Several folks have contacted me recently about using Walking to Bethlehem as their church’s Advent book, and asking if there are bulk packs available. Sadly, my publisher does not do discounted multi-packs, but I have a solution! I have five signed copies to give away to the first five people to contact me showing an order for 10 or more copies of Walking to Bethlehem. Woo hoo! What are you waiting for?
And even if you don’t need ten copies, the price is held at a measly £4.99 to make it affordable for all. That’s less than some chocolate advent calendars!
Advent Wreath Reflections
I don’t know about you, but for me the flurry of Christmas starts just after Bonfire Night and ends in January when I emerge, as if from a blizzard, exhausted, bedraggled, and with a random sprout in my hair.
There comes a time (usually slightly after supermarkets have started selling Easter eggs, ie mid-November) when one can no longer ignore the thousand and one things that a family Christmas entails. And then there’s all the church stuff too. Advent gets lost in the white-out.
It may be a bit simpler this year (not so much school stuff, not so much church stuff), but I expect it will still feel like I’m trying to shovel snow in a snowstorm come the big day.
So having a reminder of what Advent is supposed to be about is very useful for me. Advent Wreaths are excellent for this, and last week’s post has ideas for making your own Advent Wreath at home.
This week I offer some reflections to go with each candle of our Advent Wreaths. You can print out the PDF (6 pages, including a colouring page) and use it for personal, family, school or church devotions for each Sunday of Advent plus Christmas Day. Here’s a preview:
A wreath may be originally a pagan decoration, but it has great Christian symbolism (you can see why we nicked it):
- The unending circle reminds me of God’s unending love, the evergreen leaves speak of eternal life.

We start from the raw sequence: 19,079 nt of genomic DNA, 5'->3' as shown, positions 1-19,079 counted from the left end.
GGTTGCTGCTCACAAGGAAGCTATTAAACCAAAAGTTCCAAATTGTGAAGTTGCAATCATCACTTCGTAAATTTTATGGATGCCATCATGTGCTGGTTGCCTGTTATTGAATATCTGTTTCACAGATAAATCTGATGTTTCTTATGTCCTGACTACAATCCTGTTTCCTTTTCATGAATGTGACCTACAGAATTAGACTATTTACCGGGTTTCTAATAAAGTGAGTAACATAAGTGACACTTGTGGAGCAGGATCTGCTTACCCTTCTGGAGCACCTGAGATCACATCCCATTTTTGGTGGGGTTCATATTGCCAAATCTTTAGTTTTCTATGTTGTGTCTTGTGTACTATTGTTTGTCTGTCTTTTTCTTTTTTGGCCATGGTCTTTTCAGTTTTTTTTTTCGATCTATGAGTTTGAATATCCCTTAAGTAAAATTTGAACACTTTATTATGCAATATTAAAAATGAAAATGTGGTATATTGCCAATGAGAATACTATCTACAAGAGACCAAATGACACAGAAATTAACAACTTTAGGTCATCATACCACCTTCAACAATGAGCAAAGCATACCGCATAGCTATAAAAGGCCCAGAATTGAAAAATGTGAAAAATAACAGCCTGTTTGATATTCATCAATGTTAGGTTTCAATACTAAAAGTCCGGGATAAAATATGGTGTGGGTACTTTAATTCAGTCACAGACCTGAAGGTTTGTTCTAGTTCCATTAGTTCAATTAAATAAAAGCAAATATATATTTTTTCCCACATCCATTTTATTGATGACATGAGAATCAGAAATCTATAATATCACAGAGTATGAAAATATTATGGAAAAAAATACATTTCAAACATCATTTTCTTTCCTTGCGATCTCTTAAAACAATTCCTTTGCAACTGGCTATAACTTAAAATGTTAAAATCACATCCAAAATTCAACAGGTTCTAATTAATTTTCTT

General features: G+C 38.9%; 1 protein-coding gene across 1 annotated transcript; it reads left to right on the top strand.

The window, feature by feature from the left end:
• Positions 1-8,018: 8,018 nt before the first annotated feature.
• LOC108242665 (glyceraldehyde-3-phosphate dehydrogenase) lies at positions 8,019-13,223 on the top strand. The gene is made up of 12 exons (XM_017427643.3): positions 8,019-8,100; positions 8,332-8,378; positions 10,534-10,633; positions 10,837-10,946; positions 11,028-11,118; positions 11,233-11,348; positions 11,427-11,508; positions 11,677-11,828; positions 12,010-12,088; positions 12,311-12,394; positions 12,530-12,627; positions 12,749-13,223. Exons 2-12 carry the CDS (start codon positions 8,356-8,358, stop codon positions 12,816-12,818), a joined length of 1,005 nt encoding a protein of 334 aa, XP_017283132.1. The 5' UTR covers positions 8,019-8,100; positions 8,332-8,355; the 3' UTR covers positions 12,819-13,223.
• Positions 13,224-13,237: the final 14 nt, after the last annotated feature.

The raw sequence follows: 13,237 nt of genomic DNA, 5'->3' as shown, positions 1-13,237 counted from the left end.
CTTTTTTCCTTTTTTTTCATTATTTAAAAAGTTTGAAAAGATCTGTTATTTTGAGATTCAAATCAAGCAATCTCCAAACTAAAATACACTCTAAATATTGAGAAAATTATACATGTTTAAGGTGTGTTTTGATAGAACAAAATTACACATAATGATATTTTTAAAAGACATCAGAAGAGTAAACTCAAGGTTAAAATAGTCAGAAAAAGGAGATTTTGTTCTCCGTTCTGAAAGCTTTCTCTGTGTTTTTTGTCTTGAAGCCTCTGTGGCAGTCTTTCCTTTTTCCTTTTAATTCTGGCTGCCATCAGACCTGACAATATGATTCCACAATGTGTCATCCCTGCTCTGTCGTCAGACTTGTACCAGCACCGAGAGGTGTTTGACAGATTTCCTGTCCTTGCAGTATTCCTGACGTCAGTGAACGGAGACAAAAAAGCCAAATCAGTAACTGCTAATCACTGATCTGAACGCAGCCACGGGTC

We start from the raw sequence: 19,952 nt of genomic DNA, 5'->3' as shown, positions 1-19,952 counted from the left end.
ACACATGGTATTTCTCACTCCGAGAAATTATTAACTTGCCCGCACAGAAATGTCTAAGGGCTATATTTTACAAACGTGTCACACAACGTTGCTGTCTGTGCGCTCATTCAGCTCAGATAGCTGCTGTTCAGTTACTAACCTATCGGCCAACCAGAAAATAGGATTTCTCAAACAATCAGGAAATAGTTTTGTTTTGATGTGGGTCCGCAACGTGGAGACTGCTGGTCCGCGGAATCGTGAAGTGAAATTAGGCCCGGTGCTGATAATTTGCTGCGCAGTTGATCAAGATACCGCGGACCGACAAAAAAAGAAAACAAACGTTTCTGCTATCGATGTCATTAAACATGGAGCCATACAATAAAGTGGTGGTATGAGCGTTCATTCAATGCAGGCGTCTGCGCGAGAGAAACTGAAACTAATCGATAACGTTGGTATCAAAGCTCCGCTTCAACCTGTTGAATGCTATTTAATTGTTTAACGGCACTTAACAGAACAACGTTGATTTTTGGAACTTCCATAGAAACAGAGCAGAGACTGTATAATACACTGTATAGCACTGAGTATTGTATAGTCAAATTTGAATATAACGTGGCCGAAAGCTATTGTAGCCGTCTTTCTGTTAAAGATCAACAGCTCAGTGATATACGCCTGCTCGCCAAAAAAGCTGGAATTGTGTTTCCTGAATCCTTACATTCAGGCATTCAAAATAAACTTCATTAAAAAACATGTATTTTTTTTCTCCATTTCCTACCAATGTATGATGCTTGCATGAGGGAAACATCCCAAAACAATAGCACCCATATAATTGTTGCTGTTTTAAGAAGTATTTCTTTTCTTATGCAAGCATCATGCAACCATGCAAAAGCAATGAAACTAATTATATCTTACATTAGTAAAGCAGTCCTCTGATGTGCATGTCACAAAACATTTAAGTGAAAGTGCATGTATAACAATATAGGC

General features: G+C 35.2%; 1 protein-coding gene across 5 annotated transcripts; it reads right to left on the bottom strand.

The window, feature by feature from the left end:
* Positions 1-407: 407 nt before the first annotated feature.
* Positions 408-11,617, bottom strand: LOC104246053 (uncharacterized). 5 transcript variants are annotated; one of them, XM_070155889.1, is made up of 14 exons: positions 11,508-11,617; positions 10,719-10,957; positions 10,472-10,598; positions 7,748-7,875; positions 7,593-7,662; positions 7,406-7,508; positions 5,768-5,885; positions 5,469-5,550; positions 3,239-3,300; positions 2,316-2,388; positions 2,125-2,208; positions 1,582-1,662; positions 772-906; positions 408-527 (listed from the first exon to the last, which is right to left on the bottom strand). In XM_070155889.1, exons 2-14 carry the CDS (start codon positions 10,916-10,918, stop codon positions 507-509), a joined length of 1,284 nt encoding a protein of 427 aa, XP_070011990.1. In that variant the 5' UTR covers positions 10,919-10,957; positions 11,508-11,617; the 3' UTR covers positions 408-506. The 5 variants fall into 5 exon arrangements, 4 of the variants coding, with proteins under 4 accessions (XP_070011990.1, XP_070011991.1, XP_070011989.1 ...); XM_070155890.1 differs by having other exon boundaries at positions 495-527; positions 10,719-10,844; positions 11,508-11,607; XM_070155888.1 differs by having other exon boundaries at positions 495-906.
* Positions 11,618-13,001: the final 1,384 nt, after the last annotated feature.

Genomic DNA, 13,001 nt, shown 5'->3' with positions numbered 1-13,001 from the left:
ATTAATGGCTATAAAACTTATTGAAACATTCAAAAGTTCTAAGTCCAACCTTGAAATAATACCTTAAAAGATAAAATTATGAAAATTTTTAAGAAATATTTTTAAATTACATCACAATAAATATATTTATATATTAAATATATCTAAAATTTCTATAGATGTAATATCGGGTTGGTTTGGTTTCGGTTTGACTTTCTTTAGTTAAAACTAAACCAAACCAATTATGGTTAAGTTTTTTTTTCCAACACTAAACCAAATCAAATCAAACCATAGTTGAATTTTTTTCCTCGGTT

- Red candles remind me of my sin, like scarlet, washed clean by Jesus’ blood, or purple candles remind me of royalty, Jesus as King of Kings.
- The four candles take me through the story of Christmas, from the visionary hope of the prophets, through the love come down and the shepherds’ joy, to the angels proclaiming peace to the world.
- Then finally the Christ candle. White for sins washed clean.
White for light. (Breathe)
Light of the world. (Put down the tinsel)
Light in the world. (Quit wrapping pressies for a minute)
Light for the world. (Look. And Think. And Breathe.)
Printable resources below.
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Reflections on the Advent Candles
In case you are not familiar with the traditional associations of each candle, here is the sequence:
On the first Sunday we light the Prophecy candle and think of the prophets who lived in Hope for Jesus’ coming.
“Therefore the Lord himself will give you a sign: The virgin will conceive and give birth to a son, and will call him Immanuel.” Isa. 7:14
On the second Sunday we light the Bethlehem candle and think of the great Love that was born in a stable.
“This will be a sign to you: You will find a baby wrapped in cloths and lying in a manger.” Luke 2:12
On the third Sunday we light the Shepherd’s candle and think of their great Joy when they heard the Good News.
“But the angel said to them, ‘Do not be afraid. I bring you good news that will cause great joy for all the people. Today in the town of David a Saviour has been born to you; he is the Messiah, the Lord.” Luke 2:10–11
On the fourth Sunday we light the Angel’s candle and think of the Peace that they announced for all the world.
“Suddenly a great company of the heavenly host appeared with the angel, praising God and saying, ‘Glory to God in the highest heaven, and on earth peace to those on whom his favour rests’.” Luke 2:13-14
Finally, on Christmas Eve or Christmas Day, we light the Christ candle, and praise God for sending Jesus as the light of the world.
“Jesus said, ‘I am the light of the world. Whoever follows me will never walk in darkness, but will have the light of life.’ ” John 8:12